The smell of dead bodies coming from the backyard was so thick it could stick to your throat. There they stood, neighbors and families huddled together in the dark, hours after Hurricane Dorian had thrashed itself tired against the old brick house. For nearly two days in early September, the storm bore down on Grand Bahama and the Abaco Islands, striking with 185 mph winds and storm surges as high as a two-story building. Tens of thousands of survivors were left desperate for aid in the storm's wake, as the flood waters receded to reveal bodies scattered amid the wreckage.
Degrace Pierre-Louis and her husband subsisted on saltine crackers and stale hope for several days after the storm as they took refuge with more than 15 others in a hilltop home in Marsh Harbour. Staying in the nearby shantytowns where Pierre-Louis lived most of her life would have been as good as a death sentence during the storm. For many, it was just that — Hurricane Dorian killed at least 70 people, while hundreds of undocumented people living in makeshift housing remain unaccounted for. The storm caused an estimated $3.4 billion in damage, leveling thousands of buildings, including the home of Pierre-Louis, who made her living selling breakfast from the front of her house to laborers on their way to work.
It took Pierre-Louis a week after Dorian's passing to find a way off Grand Abaco. And it would have been longer if not for her son, Lortir, who bought her a ticket on one of the last available flights to Fort Lauderdale, where she would stay with a relative. Sitting in the dimly lit living room of her niece's one-story home off West Sunrise Boulevard, Pierre-Louis shuddered while recalling the destruction left by Dorian and the stench reeking from the woods behind the brick Bahamian house where she took refuge during and after the storm. As time went by and no aid appeared, Pierre-Louis feared she might become a cadaver herself.
"If I have to live underneath a coconut... I could rough it. But I would have to send my mom somewhere."
"I was distraught and cried because I couldn't get in contact with anyone. No one showed up to help," Pierre-Louis told New Times in her native Kreyol while using her son as a translator. "I survived the storm, but the days after almost killed me."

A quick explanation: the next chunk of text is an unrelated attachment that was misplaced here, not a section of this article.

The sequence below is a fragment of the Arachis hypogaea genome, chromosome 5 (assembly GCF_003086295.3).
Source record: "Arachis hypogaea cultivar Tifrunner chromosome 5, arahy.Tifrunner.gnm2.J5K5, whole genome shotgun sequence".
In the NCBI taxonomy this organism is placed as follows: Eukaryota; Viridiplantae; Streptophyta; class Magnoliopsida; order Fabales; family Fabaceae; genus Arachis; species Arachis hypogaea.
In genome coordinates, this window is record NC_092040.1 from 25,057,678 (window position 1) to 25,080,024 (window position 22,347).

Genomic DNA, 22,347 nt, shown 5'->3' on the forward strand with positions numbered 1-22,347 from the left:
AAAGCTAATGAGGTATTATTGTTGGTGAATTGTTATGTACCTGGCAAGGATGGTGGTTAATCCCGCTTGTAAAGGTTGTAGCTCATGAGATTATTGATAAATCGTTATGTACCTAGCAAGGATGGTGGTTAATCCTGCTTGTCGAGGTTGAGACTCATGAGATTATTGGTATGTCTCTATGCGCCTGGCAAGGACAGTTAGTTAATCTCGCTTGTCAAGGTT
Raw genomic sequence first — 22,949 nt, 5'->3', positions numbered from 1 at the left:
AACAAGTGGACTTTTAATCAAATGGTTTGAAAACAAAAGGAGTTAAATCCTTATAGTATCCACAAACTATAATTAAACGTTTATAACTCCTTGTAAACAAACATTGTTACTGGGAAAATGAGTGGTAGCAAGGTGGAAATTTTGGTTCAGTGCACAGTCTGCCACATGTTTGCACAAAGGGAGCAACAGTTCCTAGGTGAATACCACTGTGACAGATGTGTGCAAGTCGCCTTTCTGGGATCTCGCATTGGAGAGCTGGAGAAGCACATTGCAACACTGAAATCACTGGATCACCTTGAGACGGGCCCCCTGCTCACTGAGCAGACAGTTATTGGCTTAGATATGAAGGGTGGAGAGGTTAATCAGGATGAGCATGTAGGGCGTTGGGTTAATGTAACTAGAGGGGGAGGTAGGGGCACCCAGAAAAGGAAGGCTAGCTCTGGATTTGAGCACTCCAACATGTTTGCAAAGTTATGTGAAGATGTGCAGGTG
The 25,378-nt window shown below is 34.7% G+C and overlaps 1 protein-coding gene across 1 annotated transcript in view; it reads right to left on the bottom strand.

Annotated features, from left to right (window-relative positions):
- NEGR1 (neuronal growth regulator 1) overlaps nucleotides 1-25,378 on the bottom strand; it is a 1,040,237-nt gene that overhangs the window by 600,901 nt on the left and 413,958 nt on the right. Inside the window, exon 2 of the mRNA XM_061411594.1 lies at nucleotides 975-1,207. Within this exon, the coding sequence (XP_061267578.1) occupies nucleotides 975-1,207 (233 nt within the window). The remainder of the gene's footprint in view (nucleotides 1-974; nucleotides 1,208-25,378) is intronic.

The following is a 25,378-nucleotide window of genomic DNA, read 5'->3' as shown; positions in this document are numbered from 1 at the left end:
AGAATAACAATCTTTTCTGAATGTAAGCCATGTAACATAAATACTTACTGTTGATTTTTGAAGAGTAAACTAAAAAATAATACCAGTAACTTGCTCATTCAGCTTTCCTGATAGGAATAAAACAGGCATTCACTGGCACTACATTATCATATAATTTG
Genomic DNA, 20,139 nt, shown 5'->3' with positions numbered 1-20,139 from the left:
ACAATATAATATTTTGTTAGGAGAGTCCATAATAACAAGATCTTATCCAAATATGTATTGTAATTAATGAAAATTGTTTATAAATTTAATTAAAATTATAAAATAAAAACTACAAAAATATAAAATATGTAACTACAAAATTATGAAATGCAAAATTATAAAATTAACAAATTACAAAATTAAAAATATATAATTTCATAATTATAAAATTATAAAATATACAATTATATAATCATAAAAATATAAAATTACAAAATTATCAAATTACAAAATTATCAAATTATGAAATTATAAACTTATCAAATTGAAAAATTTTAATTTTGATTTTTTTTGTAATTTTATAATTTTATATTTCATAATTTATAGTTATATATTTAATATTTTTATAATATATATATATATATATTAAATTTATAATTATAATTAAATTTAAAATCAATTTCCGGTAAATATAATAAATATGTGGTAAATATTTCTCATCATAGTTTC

Pierre-Louis's plane ticket to Florida was one-way. The idea was to escape the islands — even if only temporarily — and she was far from alone. Thousands of evacuees piled onto ferries leaving the Bahamian capital of Nassau for Florida in the days after the storm. Most of those evacuees are believed to have returned to the islands. But as delays in recovery and reconstruction continue on the storm-stricken parts of the islands, hundreds of Bahamians have opted to remain in Florida.
One of them, Beverly Sands, says she has no intention of returning to the Bahamas anytime soon. Sands, along with her mother and teenage son, are among about 70 Bahamian evacuees staying an InTown Suites in West Palm Beach with the help of local charities and nonprofit organizations. At last count, more than 300 Dorian evacuees had registered with the Bahamian consulate in Miami, though consular officials admit the actual number of Bahamians residing in Florida is likely far higher. By mid-November, there were more than 510 Bahamian children enrolled in Miami-Dade, Broward, and Palm Beach public schools.
Unlike Pierre-Louis, Sands was fortunate to have been in Nassau with her mother and teenage son when Dorian hit. Sands got her family onto a Florida-bound ferry as soon as the severity of the destruction on Abaco and Grand Bahama became apparent.
For Sands, the choice to stay in Florida is simple. She has no home and no job to return to in the Bahamas. Nearly five months after Dorian made landfall, power outages remain the norm across parts of Great Abaco, and running water can still be hard to come by in certain areas. A single grocery store in Marsh Harbour opened late last year, but many on the island still depend on international aid for basic needs. Sands says her mother is of delicate health and wouldn't be able to withstand the rough lifestyle and insecurity back home.